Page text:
As we were clearing her room in order to remove the dollhouse (you have to clear the room before you clear the room), I said, “Be careful. It’s not connected there.”

     Moving underneath my voice was the old Christmastime panic—that not only was the repair left undone but that by leaving it undone I had revealed that Father Christmas does not really exist, that it was all bad theater and I was a terrible actor, that I was in fact still mid-audition, that my entire grasp on parenthood was mostly provisional, that I, in fact, didn’t really exist. My daughter is 11, much more sophisticated than I ever was, completely at ease with the theater of Christmas. But suddenly I was retroactively paranoid about maintaining the myth of the man who brings the gifts—the myth of the man who stitches the world together.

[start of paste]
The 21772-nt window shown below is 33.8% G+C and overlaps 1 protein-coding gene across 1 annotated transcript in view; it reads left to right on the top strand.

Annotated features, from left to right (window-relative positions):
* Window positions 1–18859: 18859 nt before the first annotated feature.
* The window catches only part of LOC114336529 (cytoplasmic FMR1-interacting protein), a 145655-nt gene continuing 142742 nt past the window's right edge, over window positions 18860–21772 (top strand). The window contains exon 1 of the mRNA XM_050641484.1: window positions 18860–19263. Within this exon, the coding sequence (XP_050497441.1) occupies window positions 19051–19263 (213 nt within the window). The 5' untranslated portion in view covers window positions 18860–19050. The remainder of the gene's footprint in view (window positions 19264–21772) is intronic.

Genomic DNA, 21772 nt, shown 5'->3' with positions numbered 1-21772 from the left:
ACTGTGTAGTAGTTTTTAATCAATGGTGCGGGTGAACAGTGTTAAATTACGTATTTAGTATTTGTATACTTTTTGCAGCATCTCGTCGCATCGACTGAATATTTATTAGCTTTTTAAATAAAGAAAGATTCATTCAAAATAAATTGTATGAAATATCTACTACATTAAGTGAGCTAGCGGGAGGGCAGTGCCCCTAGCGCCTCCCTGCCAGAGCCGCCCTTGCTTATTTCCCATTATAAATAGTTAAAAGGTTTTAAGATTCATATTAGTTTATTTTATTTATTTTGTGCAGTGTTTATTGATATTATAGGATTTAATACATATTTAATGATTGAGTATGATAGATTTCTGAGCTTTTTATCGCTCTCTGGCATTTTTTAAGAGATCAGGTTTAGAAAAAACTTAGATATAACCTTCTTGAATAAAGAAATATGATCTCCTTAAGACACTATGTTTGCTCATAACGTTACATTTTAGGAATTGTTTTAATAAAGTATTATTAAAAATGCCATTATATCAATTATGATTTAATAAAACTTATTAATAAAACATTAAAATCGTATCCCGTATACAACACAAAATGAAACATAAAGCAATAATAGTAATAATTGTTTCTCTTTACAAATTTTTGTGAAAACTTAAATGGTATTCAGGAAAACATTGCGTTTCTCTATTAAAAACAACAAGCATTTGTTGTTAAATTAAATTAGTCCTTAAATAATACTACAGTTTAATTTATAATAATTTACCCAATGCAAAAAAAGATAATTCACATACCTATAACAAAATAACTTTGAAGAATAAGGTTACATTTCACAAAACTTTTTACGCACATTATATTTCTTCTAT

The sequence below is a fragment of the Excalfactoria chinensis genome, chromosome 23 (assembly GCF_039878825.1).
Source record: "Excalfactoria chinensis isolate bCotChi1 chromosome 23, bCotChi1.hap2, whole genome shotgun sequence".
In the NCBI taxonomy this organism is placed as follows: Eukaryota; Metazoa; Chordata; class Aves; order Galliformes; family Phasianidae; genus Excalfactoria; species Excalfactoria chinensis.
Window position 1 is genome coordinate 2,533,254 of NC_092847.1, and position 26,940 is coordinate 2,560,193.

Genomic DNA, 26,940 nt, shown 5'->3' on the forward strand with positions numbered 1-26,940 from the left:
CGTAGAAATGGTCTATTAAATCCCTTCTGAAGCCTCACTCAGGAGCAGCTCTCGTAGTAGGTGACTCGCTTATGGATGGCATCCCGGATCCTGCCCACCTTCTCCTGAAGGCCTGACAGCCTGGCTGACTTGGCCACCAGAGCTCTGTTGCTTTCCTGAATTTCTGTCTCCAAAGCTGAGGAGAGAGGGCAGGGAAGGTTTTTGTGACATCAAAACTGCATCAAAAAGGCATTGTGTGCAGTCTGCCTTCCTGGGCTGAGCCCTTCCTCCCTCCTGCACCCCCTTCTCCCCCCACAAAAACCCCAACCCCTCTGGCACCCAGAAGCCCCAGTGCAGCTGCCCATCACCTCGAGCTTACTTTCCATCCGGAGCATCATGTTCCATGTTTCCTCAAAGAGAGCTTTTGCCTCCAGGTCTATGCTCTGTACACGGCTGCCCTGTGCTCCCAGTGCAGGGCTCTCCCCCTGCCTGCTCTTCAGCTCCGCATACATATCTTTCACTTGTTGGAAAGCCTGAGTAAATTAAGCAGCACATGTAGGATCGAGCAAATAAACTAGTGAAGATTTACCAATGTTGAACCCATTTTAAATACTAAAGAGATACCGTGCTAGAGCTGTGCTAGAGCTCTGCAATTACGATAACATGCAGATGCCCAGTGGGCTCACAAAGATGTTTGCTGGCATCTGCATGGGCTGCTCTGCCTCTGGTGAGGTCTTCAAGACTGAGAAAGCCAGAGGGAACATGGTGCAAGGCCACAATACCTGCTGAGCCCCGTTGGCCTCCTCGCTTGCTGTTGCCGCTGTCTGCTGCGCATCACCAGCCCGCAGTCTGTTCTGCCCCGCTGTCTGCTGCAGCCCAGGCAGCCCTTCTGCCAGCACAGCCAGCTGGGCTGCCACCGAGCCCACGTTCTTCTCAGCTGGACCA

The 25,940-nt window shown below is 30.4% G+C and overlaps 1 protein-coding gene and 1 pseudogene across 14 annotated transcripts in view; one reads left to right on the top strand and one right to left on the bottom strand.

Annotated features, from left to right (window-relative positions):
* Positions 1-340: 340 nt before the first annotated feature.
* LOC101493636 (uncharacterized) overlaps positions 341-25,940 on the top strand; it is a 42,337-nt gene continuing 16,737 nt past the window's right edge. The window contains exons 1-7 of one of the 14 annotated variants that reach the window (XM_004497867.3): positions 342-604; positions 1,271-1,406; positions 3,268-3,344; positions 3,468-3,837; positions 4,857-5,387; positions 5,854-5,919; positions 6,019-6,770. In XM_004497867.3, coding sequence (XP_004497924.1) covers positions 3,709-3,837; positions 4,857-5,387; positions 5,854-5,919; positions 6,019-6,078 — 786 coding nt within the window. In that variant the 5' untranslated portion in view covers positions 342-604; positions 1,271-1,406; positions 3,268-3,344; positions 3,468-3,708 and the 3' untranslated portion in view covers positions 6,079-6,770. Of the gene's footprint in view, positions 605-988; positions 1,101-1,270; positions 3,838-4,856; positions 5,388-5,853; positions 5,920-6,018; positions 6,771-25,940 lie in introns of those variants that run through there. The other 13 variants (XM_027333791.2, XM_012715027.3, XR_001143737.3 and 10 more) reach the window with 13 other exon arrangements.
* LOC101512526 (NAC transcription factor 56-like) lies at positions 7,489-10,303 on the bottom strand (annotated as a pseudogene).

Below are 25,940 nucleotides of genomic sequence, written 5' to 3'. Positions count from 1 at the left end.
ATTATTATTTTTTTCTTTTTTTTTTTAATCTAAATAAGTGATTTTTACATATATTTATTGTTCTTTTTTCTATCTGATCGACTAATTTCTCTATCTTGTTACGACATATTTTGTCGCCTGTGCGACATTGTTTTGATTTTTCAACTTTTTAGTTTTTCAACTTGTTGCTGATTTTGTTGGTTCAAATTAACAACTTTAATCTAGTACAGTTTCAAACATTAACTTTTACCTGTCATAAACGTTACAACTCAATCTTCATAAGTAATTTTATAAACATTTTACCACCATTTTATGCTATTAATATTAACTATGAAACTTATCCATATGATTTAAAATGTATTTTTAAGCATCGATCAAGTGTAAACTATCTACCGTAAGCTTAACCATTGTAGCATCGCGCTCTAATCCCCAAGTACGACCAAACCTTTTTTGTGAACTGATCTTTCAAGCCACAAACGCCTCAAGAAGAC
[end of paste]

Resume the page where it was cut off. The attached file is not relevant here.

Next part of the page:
“Oh, I know,” she said, removing the still un-connected addition. “It’s always been in two parts.”

     We moved it across the hall. We positioned it against the wall. We sidled the addition up to its spot against the main house. There the structure sits, awaiting its next destination. It’s still not technically connected. If you get close enough, you can tell. It’s only seamless in your dreams.


Barrett Hathcock lives in Jackson, Mississippi. He’s published a handful of stories and essays in publications such as the Colorado Review and the Cimarron Review. He’s published one book of short stories, The Portable Son. He received an MFA at the University of Alabama several years ago where his thesis director was famed Hoosier Michael Martone.